Riches of Clare: Stone Age Discoveries

Clare Champion, Friday, February 27, 2004

The Riches of Clare exhibition at the local authority-run Clare Museum charts the county’s history. In this article, Fidelma Mc Donnell writes about some discoveries from Stone Age times.

The ages in human pre-history are often named from the technological advancement that set them apart in time. It is for this reason that we have the pre-historic time periods known as the Stone Age, Bronze Age and Iron Age for example.

The Stone Age is broken up into 3 periods: the Palaeolithic (old stone age), Mesolithic (middle stone age), and Neolithic (new stone age). In the Palaeolithic and Mesolithic, tools were crude and generally made of chipped flint, while in the Neolithic they were often made of polished stone. In Ireland there is no hard evidence of human occupation during the Palaeolithic era.

The last ice age ended about 10,000 years ago, this completed the physical evolution of Clare which was then ready for the arrival of the first humans during the Mesolithic. Then about 6000 years ago, during the Neolithic era, settlers spreading from the Middle East, through France, and Belgium and into Britain, began to arrive in Ireland. They differed from their Mesolithic predecessors in that they had learned to cultivate the soil, to clear the forests, to use animals such as, cattle, sheep, pigs and dogs for domestic purposes and to make pottery.

The earliest human settlement in County Clare dates to this period and is situated at Roughan Hill, Kilnaboy and was discovered by Dr Carlton Jones and Alex Gilmer in 1994.

One of the most common archaeological finds associated with the Neolithic period is the polished stone axe. Neolithic farmers set about clearing the woodland with stone axes mounted on wooden handles. They also burned areas of the forest in order to make way for their permanent farms. Modern day experimental archaeology in Denmark has shown that it would take one man roughly 20 minutes to chop down a using a polished stone axe.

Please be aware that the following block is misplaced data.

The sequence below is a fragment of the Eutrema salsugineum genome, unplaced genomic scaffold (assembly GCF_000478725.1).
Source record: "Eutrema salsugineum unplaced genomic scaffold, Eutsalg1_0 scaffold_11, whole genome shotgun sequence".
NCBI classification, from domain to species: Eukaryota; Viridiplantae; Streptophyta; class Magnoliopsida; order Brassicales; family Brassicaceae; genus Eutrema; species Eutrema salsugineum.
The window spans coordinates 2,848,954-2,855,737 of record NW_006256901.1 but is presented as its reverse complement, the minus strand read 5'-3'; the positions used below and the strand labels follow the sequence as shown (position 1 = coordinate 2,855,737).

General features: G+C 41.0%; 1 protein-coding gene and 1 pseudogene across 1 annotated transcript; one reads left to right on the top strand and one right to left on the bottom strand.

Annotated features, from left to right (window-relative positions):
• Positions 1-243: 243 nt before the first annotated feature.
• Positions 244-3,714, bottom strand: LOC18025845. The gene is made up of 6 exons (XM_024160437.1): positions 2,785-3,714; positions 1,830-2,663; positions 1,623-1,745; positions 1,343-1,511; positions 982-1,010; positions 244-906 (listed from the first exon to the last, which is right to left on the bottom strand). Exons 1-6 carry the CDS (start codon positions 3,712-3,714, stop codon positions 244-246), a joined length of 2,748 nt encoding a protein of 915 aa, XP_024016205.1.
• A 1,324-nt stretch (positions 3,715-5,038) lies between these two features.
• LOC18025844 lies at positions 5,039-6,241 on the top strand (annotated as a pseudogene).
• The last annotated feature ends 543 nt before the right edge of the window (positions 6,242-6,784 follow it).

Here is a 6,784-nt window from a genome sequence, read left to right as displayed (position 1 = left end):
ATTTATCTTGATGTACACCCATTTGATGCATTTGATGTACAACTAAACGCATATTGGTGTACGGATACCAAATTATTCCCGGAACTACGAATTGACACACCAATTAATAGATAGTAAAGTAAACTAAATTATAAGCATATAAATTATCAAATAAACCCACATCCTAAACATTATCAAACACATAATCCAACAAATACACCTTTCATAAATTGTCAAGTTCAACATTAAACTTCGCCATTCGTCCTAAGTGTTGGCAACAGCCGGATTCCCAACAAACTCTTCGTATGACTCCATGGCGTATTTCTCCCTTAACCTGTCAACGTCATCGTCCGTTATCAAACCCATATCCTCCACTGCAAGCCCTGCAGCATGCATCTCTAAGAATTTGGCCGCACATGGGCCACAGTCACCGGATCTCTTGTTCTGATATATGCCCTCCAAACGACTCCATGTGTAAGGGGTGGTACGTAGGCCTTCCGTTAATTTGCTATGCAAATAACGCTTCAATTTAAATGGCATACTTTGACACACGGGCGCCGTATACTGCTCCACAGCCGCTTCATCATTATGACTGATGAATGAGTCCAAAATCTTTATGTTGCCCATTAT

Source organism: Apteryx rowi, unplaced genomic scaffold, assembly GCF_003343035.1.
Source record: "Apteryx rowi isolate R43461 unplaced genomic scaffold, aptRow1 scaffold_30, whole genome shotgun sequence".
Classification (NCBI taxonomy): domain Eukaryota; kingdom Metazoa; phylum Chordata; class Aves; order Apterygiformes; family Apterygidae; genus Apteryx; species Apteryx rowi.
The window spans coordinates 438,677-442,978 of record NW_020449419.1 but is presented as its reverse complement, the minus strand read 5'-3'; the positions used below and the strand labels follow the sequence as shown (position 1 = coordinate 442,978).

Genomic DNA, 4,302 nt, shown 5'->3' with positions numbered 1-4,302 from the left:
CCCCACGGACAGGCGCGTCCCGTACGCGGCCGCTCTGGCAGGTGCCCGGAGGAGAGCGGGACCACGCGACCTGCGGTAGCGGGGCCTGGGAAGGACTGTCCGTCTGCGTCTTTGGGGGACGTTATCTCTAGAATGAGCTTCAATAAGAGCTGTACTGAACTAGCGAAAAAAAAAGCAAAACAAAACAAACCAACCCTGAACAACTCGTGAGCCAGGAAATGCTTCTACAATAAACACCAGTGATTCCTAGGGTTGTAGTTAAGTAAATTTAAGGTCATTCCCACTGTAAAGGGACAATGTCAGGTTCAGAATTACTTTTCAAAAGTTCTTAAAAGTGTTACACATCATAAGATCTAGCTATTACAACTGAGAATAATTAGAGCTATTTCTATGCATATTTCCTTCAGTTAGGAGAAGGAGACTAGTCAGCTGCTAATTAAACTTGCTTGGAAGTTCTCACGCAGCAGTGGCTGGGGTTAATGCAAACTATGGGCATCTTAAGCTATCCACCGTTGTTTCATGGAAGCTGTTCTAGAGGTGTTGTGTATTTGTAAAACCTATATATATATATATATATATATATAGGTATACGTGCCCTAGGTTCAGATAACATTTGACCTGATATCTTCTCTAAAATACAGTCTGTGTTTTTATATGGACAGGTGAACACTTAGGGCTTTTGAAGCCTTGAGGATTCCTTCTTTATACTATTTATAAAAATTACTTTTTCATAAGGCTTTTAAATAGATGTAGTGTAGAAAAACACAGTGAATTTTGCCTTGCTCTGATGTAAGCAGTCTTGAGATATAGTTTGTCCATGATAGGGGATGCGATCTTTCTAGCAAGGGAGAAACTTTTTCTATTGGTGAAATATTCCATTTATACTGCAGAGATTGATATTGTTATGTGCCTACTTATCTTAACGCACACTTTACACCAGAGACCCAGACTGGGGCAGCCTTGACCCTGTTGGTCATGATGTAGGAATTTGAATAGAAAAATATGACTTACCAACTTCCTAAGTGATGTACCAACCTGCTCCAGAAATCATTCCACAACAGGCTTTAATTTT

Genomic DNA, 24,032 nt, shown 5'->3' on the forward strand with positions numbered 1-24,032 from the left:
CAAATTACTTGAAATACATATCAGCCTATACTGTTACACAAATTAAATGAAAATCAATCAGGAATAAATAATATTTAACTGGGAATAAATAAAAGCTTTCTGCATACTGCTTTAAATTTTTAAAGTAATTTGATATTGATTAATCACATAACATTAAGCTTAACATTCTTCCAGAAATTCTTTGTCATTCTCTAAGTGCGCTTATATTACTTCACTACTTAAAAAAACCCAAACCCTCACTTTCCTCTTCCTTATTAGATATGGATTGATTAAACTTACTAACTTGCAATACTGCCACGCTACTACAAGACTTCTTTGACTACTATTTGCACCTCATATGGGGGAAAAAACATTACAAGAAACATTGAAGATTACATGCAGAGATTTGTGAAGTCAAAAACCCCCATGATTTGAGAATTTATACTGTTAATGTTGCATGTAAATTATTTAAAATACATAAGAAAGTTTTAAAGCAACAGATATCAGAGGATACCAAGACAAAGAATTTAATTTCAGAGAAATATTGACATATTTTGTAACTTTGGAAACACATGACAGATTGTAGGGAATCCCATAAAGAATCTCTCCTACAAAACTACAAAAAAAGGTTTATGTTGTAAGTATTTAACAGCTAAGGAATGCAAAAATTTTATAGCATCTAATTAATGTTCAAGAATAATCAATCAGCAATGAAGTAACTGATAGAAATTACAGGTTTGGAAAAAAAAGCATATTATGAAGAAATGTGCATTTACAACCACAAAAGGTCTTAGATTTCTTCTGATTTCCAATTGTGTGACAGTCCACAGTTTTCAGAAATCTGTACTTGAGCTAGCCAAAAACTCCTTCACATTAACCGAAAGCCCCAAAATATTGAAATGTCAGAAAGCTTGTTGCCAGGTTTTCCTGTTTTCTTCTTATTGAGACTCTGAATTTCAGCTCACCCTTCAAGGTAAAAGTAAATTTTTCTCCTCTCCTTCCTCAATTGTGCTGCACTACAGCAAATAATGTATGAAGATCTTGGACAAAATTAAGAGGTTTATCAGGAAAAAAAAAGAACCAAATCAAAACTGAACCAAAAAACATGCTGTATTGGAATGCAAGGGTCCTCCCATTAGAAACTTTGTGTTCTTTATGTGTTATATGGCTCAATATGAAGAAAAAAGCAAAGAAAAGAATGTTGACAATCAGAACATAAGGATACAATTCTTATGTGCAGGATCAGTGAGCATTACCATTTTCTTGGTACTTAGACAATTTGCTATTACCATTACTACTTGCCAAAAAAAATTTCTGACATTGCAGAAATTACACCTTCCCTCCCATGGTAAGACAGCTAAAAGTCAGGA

Neolithic people were also the builders of the great monuments of stone found in parts of County Clare. These are called megalithic (meaning “big stone”) monuments and there are over 1500 megalithic tombs recorded in Ireland. These megaliths are broken down into three categories: court tombs, portal tombs and passage tombs.

By far the most striking example of a portal tomb comes from County Clare, at Poulnabrone in the Burren, where the remains of 21 men, women and children were found, dating from 3800 BC. Evidence from excavations at the Neolithic settlement at Roughan Hill suggested the site was contemporary with wedge tombs nearby.

Little is known of the religious beliefs of the people at the time, but the fact that pottery, beads and tools have been found in these megalithic tombs, indicate that some belief in an afterlife was held. The combined community effort required to build these enormous monuments would suggest a high degree of social organisation at that time.

Stone axes have been studied intensively in Ireland since 1991, when the Irish Stone Axe Project was initiated. The cataloguing of the various finds to date would indicate that there are at least 18,000 stone axes of Irish provenance in existence. Comparison with the estimated 4,000 axes from Scotland and 2,220 from Wales and Mid-West England indicates a density of finds over three times greater than in Wales and four times greater than in Scotland.

At Clare Museum, one of the displays is very intriguing indeed. There is a sample of the 900 stone axes found at Killaloe in the river Shannon at an important fording point in ancient times.

It is thought that critical points in the landscape, such as river fords, had particular importance for prehistoric man. Such sites were probably imbued with the spirits of the Gods. These axes are significant because of the huge number found, and they may have been deposited one at a time by individuals as a sort of good luck gesture when crossing the river, or they may have been one single deposition in an effort to domesticate or appease the spirits.

To this day when we drop a coin into a fountain and make a wish we may in some way be replicating a tradition that is 6,000 years old. By about 2000 BC, the art of extracting metal from ores and moulding it for man’s use became general in Ireland.

Gold and copper were first used and soon it was discovered that an alloy of copper and tin made a metal called bronze which had a hardness not possessed by pure copper.

This new advancement in technology marked the end of the Stone Age, although stone tools were still commonly used during this period. From this point on civilisation in Clare and elsewhere advanced with unprecedented rapidity.

View a Stone Age axe

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